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I have some PySide GUI application which is capable of executing long running tasks.

The targets of my application design is to

  • put the task execution to a thread to not block the GUI (e.g. for pausing the task)
  • display the task progress in a progress bar in the GUI
  • be able to call a task method separately from my py.test envorionment

My current setup has a start_processing method, which starts a task depending on the inputs of the GUI. I am using a generic worker object in combination with QThread as each task has a different set of arguments and i dont want to write a specialised thread subclass for each task.

class GenericWorker(QObject):
    start = QtCore.Signal(str)
    progress_changed = QtCore.Signal((int, int))
    finished = QtCore.Signal(object)

    def __init__(self, function, *args, **kwargs):
        super(GenericWorker, self).__init__()

        self.function = function
        self.args = args
        self.kwargs = kwargs
        self.start.connect(self.run)

    def run(self, some_string_arg):
        try:
            return_value = self.function(*self.args, **self.kwargs)
        except Exception as e:
            # log exception
        else:
            if return_value is not None:
                finished.emit(return_value)
            else:
                finished.emit(0)

In start_processing the task - encapsulated in a generic worker object - gets moved to a thread and the processing gets started.

my_thread = QThread()
my_thread.start()

def start_processing():
    my_worker = GenericWorker(task)
    my_worker.moveToThread(my_thread)
    my_worker.progress_changed.connect(update_progressbar)
    my_worker.start.emit("hello")

def update_progressbar(i, total):
    # set progress bar to the corresponding percentage

In almost all use cases a task looks like that:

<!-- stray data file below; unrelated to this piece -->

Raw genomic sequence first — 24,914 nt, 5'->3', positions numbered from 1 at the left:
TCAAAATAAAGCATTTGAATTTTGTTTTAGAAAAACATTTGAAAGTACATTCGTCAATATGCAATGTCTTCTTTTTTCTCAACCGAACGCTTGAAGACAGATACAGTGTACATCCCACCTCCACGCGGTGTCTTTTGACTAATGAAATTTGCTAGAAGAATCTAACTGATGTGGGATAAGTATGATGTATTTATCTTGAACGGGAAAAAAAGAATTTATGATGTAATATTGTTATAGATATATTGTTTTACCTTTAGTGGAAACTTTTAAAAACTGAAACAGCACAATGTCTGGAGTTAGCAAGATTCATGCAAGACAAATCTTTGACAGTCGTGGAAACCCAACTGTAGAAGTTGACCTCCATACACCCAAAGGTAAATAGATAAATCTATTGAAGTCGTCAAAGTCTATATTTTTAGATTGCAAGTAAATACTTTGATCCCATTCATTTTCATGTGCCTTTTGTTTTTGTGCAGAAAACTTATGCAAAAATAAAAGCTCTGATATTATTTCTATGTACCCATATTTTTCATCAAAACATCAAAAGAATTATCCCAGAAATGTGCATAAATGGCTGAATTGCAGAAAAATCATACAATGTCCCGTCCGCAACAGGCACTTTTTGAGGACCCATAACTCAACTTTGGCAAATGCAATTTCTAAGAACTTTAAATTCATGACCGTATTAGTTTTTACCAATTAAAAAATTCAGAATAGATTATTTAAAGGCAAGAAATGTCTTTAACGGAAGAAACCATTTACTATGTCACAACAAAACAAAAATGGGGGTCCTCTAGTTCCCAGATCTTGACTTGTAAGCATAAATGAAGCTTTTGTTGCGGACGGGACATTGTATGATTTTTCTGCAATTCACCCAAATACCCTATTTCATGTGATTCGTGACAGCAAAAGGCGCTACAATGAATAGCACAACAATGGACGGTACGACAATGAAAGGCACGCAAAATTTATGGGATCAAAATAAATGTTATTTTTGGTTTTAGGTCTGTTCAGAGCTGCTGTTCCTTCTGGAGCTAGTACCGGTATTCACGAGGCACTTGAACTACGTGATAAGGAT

def task(some_arguments, some_kw_arguments):
    for filepath in filelist:
        # do some preparation for the actual "per file task"
        return_value = per_file_task(some_arguments, some_kw_arguments)
        # do some post processing with return value

    return task_result

To be able to report the progress of a task, i want to emit a signal from the generic worker (running in its thread) after each per_file_task which states the current progress value. As the task is not defined inside the generic worker class but outside in some Processing class, i need to connect the signal of the generic worker to a update_progressbar method of the GUI.

My idea is to define a callback function in each task which gets called after each per_file_task.

def task(some_arguments, some_kw_arguments, progress_callback=None):
    for i, filepath in enumerate(filelist):
        # do some preparation for the actual "per file task"
        return_value = per_file_task(some_arguments, some_kw_arguments)
        # do some post processing with return value
        if progress_callback:
            proggress_callback(i, len(filelist))

    return task_result

Now that proggress_callback function has to get populated after the task has been registered with the generic worker thread.

def __init__(self, function, *args, **kwargs):
    super(GenericWorker, self).__init__()

    self.function = function
    self.args = args
    self.kwargs = kwargs
    self.kwargs["progress_callback"] = self.progress_changed.emit
    self.start.connect(self.run)

But for me this doesn't look really clean.

My first attempt was to then to split up the processing of the task's for loop into registering only the per file task with the GenericWorker and update its filepath argument for every file. So the update of the progress bar could be done outside of the thread. But that would break my requirement for the testability as it introduces side effects into the task's logic.

So my final question is: How could i realize this in a cleaner way? Or are there other patterns which are commonly used in such situations?

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  • \$\begingroup\$ Just had the idea I could use a generator for the task function and yield the current progress after Ever per file task. Would be cleaner from my point of view \$\endgroup\$ – maggie Oct 8 '17 at 5:04
  • \$\begingroup\$ But i still need to check how to return the value of the task function then. Perhaps via the StopIteration Exception? \$\endgroup\$ – maggie Oct 8 '17 at 14:08

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